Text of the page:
Frankfurt: The European Central Bank (ECB) has ordered Portugal’s Novo Banco to fill a 1.4 billion euro ($1.5bn) hole in its finances, threatening to delay its planned sale and hampering the country’s efforts to draw a line under its biggest banking collapse.
The request to repair Novo Banco, created out of the country’s biggest bank failure Banco Espirito Santo, presents a challenge for any anti-austerity, Socialist-led government that could come to power in coming weeks after a parliamentary vote this week.
Of nine banks across the euro zone tested by the ECB as a follow-through on wider checks last year, only Novo Banco was found to be short of capital. It has two weeks to present a plan of action and nine months to plug the gap.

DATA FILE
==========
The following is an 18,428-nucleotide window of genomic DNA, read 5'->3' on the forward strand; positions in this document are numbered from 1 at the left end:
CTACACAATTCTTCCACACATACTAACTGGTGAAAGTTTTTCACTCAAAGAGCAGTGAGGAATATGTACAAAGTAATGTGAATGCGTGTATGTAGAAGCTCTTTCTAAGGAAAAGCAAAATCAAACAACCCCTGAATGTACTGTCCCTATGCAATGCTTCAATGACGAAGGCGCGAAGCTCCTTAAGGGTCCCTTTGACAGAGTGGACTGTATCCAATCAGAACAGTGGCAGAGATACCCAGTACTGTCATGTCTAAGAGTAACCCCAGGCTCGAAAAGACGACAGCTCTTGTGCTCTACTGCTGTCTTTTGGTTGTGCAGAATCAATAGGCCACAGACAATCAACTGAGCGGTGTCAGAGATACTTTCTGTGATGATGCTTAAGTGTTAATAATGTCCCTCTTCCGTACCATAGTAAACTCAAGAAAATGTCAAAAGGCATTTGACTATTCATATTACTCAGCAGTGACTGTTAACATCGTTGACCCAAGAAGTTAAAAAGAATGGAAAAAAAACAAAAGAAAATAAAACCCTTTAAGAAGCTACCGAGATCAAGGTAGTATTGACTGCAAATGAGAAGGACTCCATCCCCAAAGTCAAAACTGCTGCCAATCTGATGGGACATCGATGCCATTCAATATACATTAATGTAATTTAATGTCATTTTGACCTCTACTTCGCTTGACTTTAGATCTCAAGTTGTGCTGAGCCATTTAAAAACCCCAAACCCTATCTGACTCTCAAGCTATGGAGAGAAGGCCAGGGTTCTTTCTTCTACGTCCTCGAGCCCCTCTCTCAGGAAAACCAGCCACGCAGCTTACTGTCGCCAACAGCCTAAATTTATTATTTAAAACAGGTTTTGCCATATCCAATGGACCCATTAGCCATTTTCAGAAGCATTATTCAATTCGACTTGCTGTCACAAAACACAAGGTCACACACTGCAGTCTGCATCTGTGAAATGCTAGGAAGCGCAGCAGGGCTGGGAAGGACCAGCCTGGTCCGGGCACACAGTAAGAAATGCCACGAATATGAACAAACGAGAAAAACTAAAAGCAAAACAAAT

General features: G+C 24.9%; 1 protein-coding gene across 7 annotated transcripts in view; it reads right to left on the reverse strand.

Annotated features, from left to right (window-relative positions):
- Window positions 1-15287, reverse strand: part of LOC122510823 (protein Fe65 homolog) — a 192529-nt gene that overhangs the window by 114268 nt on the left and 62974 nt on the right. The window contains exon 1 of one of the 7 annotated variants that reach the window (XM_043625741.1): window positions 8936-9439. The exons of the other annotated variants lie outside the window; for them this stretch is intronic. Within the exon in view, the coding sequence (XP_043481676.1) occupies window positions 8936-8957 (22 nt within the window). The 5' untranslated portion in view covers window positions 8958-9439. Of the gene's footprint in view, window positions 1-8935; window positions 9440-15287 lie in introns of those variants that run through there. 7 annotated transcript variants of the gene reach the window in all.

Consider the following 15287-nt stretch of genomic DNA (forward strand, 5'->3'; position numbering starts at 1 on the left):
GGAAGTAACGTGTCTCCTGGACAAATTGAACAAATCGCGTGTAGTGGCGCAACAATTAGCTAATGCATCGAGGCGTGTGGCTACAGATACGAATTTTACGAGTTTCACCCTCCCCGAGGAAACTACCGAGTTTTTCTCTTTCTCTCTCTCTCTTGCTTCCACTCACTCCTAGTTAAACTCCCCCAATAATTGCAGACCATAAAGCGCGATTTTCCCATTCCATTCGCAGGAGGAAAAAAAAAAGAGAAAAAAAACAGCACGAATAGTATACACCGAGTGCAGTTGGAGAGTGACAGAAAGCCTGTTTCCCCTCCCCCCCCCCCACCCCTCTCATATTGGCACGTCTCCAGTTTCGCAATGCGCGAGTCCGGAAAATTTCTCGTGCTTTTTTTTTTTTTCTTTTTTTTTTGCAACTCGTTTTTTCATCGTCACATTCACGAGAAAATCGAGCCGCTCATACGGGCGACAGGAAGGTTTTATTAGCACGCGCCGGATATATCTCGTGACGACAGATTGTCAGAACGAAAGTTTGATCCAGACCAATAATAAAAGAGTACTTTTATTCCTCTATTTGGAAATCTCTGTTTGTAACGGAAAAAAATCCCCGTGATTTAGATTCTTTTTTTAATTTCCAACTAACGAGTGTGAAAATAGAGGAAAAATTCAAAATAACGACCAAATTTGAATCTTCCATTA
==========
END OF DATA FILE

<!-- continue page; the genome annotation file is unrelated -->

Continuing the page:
By providing detailed insight into the bank’s finances, the ECB check helps pave the way for a fresh attempt by the Bank of Portugal to sell Novo Banco. But the political uncertainty in the country and scale of repairs needed at the bank mean any hopes of restarting the sale in coming weeks look out of reach.
In this week’s national elections, left-wing parties ousted Portugal’s ruling centre-right in the first such move against an elected government since the end of dictatorship in 1974, paving the way for a Socialist-led administration.
The prospect of a government backed by the far-left Communists and Left Bloc has already rattled investors, worried that a fragile economic recovery could be derailed in a country that exited an international bailout only last year.
The Bank of Portugal had said it would relaunch the sale effort at the end of the year after uncertainties, such as the capital needed, were known.
An attempt to sell the lender in talks with China’s Fosun International and US fund Apollo collapsed because offers were too low. Earlier, negotiations with China’s Anbang Insurance Group Company, the top bidder, failed.